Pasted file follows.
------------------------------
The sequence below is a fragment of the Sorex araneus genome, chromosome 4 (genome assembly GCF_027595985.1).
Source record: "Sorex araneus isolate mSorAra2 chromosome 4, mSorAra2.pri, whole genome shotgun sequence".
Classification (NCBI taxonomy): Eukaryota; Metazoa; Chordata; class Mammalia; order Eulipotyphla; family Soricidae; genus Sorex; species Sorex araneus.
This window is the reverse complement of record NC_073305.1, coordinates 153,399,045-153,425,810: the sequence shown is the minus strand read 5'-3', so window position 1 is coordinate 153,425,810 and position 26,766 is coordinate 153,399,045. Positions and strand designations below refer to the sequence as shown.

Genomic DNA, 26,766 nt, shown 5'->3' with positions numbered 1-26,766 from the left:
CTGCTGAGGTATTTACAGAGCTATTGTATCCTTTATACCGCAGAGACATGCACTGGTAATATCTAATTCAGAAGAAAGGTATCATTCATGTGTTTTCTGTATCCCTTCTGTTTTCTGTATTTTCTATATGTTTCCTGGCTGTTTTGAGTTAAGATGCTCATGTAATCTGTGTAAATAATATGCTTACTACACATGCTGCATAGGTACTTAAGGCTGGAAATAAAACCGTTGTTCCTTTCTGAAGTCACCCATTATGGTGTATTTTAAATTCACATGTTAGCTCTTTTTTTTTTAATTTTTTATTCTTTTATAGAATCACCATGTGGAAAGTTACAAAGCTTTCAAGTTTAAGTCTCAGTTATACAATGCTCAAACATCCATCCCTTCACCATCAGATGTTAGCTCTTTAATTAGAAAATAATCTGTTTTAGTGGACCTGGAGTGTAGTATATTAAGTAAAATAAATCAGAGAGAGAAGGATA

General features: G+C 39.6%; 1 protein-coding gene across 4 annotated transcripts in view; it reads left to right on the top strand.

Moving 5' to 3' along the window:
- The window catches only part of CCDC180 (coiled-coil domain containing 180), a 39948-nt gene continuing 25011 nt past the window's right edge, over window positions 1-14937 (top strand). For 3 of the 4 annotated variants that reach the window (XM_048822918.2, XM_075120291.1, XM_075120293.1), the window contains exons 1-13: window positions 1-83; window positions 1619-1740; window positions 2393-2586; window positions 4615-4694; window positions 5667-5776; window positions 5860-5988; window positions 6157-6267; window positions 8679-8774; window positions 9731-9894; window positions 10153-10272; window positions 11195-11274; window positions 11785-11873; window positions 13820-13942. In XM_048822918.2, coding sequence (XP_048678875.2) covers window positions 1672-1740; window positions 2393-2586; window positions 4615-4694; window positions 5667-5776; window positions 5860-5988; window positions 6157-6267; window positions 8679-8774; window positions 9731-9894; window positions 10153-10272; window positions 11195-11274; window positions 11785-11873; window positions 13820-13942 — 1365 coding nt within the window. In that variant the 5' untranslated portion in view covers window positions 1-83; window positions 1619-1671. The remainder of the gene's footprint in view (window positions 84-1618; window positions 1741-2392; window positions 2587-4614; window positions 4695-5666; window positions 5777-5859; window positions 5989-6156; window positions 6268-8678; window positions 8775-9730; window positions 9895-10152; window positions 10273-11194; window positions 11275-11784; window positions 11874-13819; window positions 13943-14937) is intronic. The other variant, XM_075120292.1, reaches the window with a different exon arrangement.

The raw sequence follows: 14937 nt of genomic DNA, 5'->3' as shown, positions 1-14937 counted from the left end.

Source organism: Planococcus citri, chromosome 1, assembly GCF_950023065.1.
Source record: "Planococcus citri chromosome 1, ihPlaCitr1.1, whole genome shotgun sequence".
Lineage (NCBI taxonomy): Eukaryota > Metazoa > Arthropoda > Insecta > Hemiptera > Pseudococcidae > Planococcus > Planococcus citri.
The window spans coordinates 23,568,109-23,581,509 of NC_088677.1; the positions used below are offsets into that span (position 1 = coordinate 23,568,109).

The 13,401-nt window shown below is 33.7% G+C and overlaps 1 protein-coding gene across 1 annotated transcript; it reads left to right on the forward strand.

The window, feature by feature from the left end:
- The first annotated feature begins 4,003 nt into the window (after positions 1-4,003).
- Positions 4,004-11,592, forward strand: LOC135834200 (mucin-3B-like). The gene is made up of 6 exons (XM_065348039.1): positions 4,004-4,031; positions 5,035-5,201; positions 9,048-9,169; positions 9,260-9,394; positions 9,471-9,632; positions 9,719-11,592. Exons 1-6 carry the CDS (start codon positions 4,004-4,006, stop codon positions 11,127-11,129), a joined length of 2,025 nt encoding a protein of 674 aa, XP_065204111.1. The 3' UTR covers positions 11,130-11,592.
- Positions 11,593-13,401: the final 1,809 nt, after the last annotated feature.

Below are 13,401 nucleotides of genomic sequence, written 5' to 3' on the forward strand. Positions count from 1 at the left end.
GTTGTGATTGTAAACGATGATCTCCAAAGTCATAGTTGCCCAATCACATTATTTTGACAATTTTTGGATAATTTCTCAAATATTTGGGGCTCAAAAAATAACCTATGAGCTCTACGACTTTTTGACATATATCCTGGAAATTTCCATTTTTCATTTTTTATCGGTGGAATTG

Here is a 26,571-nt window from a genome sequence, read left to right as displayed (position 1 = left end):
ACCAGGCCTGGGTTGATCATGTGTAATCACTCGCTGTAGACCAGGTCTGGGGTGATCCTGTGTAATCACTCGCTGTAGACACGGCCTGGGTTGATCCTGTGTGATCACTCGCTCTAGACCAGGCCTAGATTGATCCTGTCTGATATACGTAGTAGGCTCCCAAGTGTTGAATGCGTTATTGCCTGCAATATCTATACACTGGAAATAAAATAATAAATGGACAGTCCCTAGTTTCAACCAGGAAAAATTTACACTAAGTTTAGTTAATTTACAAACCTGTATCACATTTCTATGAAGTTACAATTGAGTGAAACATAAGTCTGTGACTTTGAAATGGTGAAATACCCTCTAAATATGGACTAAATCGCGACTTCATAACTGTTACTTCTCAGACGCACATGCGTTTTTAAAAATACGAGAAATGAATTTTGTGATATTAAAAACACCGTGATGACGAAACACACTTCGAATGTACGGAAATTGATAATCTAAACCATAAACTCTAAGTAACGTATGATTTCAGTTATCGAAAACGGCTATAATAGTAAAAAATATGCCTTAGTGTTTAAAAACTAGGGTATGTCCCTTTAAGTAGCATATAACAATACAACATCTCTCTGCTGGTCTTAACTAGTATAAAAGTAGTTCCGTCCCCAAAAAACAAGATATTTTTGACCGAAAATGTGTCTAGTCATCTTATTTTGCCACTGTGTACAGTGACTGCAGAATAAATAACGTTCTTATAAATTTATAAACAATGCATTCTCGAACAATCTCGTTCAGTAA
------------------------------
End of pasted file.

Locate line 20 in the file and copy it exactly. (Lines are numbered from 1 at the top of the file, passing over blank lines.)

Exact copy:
Below are 13,401 nucleotides of genomic sequence, written 5' to 3' on the forward strand. Positions count from 1 at the left end.